European Learning Resource Exchange: A Platform for Collaboration of Researchers, Policy Makers, Practitioners, and Publishers to Share Digital Learning Resources and New e-Learning Practices

European Learning Resource Exchange: A Platform for Collaboration of Researchers, Policy Makers, Practitioners, and Publishers to Share Digital Learning Resources and New e-Learning Practices

Eugenijus Kurilovas (Vilnius University, Lithuania; Ministry of Education and Science, Lithuania & Vilnius Gediminas Technical University, Lithuania)
DOI: 10.4018/978-1-61350-192-4.ch014
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Abstract

The chapter presents European Learning Resource Exchange (LRE) system and scientific research results used for its development. LRE is a platform for collaboration of researchers, policy- and decision-makers, content providers (publishers), and practitioners (teachers) to share digital learning resources/ objects – LOs and new e-learning practices. The chapter presents research on LRE architecture, interoperability, reusability and quality of LOs, and new e-Learning practices using LOs. Importance of pan-European collaboration of scientists, policy makers, publishers and practitioners is shown using examples of several LRE best practice networks. Scientific models and methods to evaluate quality and reusability of LOs are presented in more detail. The chapter also presents the results of several large scale R&D projects co-funded by EU programmes that were and are implemented currently to support LRE. The author believes that research results and best practices presented in the chapter will be useful for all aforementioned educational stakeholders groups.
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Introduction

European Learning Resource Exchange (LRE) system is a federation of learning objects (LOs) repositories that currently offers over 130,000 LOs and assets from over 25 providers. LRE is run by European Schoolnet (EUN, 2011), a unique public-sector consortium funded by 31 European Ministries of Education (MoE) and supported by the European Commission. EUN was created more than 10 years ago to bring about innovation in teaching and learning to its key stakeholders: MoE, schools, teachers and researchers. With some 40 staff in Brussels, EUN serves the needs of education policy-makers and researchers, schools and suppliers. It exists to help develop learning opportunities for young people across Europe through communication and information exchange at all levels. Its activities are determined by the needs of the MoE, the European Commission and industrial partners, including companies from the publishing and ICT industries.

European Schoolnet’s activities are divided among three areas of work:

  • Policy, research and innovation

  • Schools services

  • Learning resource exchange and interoperability

EUN and its supporting MoE have started to create LRE while implementing EU 5FP CELEBRATE project in 2002, and since that time several large scale EU-funded R&D projects have been implemented to develop LRE. The most important of them were: CALIBRATE (2005-2008), MELT (2007-2010), ASPECT (2008-2011), INSPIRE (2008-2009), and also ongoing eQNet (2009-2012) and iTEC (2010-2014) projects.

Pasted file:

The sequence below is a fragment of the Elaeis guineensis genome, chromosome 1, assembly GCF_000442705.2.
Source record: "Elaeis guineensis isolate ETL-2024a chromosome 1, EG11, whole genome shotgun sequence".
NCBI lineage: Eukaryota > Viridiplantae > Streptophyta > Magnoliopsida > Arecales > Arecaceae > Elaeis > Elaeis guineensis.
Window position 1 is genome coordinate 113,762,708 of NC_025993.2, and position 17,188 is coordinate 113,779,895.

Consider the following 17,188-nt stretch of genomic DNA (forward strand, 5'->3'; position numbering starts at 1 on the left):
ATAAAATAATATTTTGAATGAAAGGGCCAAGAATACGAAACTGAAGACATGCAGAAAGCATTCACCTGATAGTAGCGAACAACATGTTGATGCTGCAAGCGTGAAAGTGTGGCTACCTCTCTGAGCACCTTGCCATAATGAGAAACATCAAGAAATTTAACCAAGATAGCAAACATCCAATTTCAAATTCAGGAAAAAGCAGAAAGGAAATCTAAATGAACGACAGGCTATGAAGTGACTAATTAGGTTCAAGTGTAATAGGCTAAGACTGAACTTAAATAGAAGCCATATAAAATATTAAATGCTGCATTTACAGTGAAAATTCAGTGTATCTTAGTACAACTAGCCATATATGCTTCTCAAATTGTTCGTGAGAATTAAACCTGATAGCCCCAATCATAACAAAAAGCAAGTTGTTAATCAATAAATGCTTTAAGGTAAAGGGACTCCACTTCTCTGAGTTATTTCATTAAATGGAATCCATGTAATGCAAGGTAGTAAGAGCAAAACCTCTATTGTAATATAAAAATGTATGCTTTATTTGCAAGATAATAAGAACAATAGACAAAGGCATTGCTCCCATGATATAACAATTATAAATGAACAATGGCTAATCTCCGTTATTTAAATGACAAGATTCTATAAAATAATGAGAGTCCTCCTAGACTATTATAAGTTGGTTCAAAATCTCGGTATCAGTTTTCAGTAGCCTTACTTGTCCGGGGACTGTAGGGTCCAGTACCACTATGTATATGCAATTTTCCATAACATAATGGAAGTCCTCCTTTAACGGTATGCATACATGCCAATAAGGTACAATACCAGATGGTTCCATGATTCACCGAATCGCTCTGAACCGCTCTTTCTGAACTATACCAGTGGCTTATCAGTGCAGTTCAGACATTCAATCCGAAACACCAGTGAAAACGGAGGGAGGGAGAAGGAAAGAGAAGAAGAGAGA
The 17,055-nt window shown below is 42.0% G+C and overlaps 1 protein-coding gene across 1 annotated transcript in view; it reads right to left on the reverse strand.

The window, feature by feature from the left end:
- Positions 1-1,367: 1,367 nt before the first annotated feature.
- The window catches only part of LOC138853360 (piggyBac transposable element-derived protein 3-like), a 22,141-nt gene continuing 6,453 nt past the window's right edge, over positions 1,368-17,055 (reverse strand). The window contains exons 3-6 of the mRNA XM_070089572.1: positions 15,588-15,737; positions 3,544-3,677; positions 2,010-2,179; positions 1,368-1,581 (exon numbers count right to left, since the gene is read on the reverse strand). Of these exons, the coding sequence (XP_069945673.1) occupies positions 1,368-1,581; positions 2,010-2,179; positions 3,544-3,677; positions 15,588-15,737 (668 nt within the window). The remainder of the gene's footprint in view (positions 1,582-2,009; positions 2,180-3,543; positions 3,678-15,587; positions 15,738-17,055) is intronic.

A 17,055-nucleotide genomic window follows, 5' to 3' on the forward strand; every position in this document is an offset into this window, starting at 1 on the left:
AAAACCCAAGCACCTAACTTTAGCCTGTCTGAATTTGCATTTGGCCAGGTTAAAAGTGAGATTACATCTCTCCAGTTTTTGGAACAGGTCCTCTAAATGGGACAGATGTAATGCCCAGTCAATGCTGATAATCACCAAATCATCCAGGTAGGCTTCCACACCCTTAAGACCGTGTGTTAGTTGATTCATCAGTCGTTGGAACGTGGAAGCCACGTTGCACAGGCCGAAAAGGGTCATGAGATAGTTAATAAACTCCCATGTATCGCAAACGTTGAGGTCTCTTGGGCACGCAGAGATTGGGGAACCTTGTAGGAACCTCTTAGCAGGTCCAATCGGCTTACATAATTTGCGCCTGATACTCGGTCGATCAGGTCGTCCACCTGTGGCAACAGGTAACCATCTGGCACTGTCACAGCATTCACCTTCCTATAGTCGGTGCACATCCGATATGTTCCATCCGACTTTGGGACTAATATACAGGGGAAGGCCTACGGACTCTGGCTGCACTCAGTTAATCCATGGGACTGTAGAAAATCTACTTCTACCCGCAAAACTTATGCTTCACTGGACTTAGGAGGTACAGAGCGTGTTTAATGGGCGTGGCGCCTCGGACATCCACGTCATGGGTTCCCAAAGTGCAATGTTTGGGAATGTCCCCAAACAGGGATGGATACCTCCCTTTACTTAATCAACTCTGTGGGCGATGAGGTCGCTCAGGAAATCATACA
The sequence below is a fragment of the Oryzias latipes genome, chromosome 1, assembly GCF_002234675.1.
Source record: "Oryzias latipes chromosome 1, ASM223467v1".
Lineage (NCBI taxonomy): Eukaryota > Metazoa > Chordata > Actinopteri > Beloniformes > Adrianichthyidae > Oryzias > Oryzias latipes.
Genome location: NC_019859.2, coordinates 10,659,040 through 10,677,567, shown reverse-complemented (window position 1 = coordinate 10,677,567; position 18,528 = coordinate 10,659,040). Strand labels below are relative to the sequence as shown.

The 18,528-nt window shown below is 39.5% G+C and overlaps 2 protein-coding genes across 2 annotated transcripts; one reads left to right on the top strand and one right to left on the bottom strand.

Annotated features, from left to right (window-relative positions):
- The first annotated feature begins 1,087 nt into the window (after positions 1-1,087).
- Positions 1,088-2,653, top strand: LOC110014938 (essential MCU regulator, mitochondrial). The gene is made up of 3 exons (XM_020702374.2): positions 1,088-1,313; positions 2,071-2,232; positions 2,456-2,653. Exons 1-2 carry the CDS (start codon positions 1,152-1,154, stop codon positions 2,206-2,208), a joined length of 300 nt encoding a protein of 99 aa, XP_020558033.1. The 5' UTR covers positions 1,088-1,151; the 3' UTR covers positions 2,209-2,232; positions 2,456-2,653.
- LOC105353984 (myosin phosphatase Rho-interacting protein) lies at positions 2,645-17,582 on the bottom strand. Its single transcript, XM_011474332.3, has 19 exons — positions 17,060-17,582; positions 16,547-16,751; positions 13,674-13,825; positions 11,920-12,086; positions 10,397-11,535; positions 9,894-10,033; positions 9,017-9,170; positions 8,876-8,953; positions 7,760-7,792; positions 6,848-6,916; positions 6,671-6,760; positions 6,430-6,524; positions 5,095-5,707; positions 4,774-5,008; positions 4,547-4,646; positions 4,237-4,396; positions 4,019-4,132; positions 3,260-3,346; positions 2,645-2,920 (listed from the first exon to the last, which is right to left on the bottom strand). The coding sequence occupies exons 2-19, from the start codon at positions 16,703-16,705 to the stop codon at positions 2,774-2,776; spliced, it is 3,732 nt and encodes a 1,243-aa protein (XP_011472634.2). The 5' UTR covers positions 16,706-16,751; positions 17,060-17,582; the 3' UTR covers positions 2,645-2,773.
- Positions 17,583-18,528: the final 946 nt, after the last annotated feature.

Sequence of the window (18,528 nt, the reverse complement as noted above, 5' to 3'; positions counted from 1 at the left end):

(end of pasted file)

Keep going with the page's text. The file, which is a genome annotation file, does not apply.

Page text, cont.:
The author was/is a leader of Lithuanian research and development teams in FP6 CALIBRATE and eContentplus ASPECT projects mainly aimed at LRE architecture and interoperability issues, and also in LLP INSPIRE, eQNet, and FP7 iTEC projects aimed at LOs application in teaching and learning. The author also was/is a leader of research work packages in INSPIRE and eQNet projects, and also an expert member of several international interoperability organisations such as LTSO and IMS.

The chapter presents research on LRE architecture, interoperability, reusability and quality of LOs, and new e-learning practices on using LOs and its impact on learning. Importance of pan-European collaboration of scientists, policy makers, publishers and practitioners is shown using examples of several best practice networks such as ASPECT and eQNet. Scientific models and methods to evaluate quality and reusability of LOs are presented in more detail. The chapter also presents the main results of several large scale R&D projects co-funded by European Commission that were and are implemented to support LRE, and also the main results of the author’s own research on the analysed topics obtained while implementing the aforementioned projects in Lithuania.

The rest of the chapter is organised as follows. The 2nd section presents the main stages and projects on LRE creation; the 3rd section presents the main research results on federating repositories, interoperability and standards, the 4th section presents main results on reusability of LOs and evaluation of their quality, the 5th section presents the main research results of use of LOs in real pedagogical practice in schools and its impact on learning. Those sections are also enriched by the author’s own research results on the analysed topics. The 6th section offers further research trends, and conclusions are provided in the 7th section.

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